One of the oldest gemstones known to man, turquoise is prized for its distinct blue-green color. The Pharaohs wore it. The Native Americans treasure it. It’s versatile and beautiful and everyone needs some!
(l to r) Sterling silver and turquoise necklace by Jennifer Greene, $398 at The Howell Gallery | Turquoise, lava rock and sterling necklace by Jennifer Greene, $498 at The Howell Gallery | Arizona turquoise teardrop bracelet by Marcee Claflin, $225 at Paseo Originals Art Gallery
(l to r) Rough White Creek necklace, $124 at Muse – The Museum Store at Fred Jones Jr. Museum of Art | Original design by Valerie Naifeh – turquoise set in 22k yellow gold, necklace $4,500 and pendant $3,350 at Naifeh Fine Jewelry | Heishi bead necklace (contains a signature bead left by the artist), $436 at Muse – The Museum Store at Fred Jones Jr. Museum of Art
(l to r) Turquoise set in 18k gold Ippolita earrings, $795 at B.C. Clark | Tuquoise overlaid with white topaz, set in 18k white gold and surrounded with black and white diamonds, $2,860 at Mitchell’s Jewelry | White Creek earrings by Navajo artist Geneva Apachito, $145 at Muse – The Museum Store at Fred Jones Jr. Museum of Art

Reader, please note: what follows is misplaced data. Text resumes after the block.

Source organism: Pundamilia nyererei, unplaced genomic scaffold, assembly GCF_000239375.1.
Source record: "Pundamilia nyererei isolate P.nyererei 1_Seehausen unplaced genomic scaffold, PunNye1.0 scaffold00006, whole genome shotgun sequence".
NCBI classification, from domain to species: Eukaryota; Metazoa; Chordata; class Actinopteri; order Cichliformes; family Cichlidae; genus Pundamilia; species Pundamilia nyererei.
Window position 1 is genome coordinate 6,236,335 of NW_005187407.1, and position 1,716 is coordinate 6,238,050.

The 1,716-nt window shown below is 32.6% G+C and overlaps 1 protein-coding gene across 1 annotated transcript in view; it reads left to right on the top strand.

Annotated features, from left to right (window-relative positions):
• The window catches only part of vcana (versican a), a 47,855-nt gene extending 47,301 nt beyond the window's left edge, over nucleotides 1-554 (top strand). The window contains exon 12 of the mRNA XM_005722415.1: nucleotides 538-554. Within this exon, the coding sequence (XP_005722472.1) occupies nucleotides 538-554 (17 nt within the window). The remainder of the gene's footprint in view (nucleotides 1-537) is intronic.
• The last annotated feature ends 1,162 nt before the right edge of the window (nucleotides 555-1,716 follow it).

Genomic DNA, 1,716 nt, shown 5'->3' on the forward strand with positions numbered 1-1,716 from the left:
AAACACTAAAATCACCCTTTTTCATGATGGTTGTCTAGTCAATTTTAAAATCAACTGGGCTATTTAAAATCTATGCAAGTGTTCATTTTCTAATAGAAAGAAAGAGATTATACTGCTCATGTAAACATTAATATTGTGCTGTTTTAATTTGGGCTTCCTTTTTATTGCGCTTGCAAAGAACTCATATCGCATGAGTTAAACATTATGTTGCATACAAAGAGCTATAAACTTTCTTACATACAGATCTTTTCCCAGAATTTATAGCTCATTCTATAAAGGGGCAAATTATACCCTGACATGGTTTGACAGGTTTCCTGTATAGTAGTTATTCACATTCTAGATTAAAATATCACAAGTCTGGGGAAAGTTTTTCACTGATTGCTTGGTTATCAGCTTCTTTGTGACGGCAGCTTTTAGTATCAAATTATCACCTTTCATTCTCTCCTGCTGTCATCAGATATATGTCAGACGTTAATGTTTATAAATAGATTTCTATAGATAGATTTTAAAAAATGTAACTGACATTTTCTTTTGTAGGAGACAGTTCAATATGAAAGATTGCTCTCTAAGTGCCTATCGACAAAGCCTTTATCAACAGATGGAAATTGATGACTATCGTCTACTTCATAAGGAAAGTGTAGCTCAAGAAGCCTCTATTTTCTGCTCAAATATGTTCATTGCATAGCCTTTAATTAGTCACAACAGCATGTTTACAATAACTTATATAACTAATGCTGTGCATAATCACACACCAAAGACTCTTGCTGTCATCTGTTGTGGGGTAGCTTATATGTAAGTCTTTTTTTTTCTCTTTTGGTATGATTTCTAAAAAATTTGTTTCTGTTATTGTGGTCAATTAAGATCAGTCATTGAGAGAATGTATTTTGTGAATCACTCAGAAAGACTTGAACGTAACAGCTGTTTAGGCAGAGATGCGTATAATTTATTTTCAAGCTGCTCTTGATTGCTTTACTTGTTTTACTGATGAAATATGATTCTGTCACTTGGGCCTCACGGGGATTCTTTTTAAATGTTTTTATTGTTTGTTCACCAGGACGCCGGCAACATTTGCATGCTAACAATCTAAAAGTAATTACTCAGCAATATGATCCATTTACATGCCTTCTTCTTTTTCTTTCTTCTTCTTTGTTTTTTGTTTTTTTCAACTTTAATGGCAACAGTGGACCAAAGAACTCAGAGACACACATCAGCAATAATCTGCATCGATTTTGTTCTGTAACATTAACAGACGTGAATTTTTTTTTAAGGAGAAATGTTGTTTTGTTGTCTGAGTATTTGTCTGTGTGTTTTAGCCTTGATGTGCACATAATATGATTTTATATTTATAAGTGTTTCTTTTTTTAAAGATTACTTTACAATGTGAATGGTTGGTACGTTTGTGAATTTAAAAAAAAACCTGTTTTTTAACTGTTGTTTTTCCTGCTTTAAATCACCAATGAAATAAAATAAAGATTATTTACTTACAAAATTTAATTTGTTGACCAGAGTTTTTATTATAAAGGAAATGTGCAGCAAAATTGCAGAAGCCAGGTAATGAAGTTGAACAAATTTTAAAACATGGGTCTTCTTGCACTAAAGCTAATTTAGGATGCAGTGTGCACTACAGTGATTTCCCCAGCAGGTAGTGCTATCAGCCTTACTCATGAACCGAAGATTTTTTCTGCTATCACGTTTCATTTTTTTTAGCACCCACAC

Sterling silver cuff bracelet with turquoise and lava rock by Jennifer Greene, $368 at The Howell Gallery
Artist Chris Claussen creates beauty in imperfection. He begins with distressed cradle board and applies 12 ultra-thin layers of finely sifted porcelain concrete while simultaneously embedding several hundred fragments of turquoise. After the substrate dries, an acid stain is meticulously and methodically applied to the surface. Claussen then uses oil paint to complete the composition. Rather than creating gradient effects with the paint itself, it is the acid stain’s application that controls the way in which the paint is absorbed and the resulting color tones. The final step in the process is a coat of finely buffed museum-quality Renaissance wax.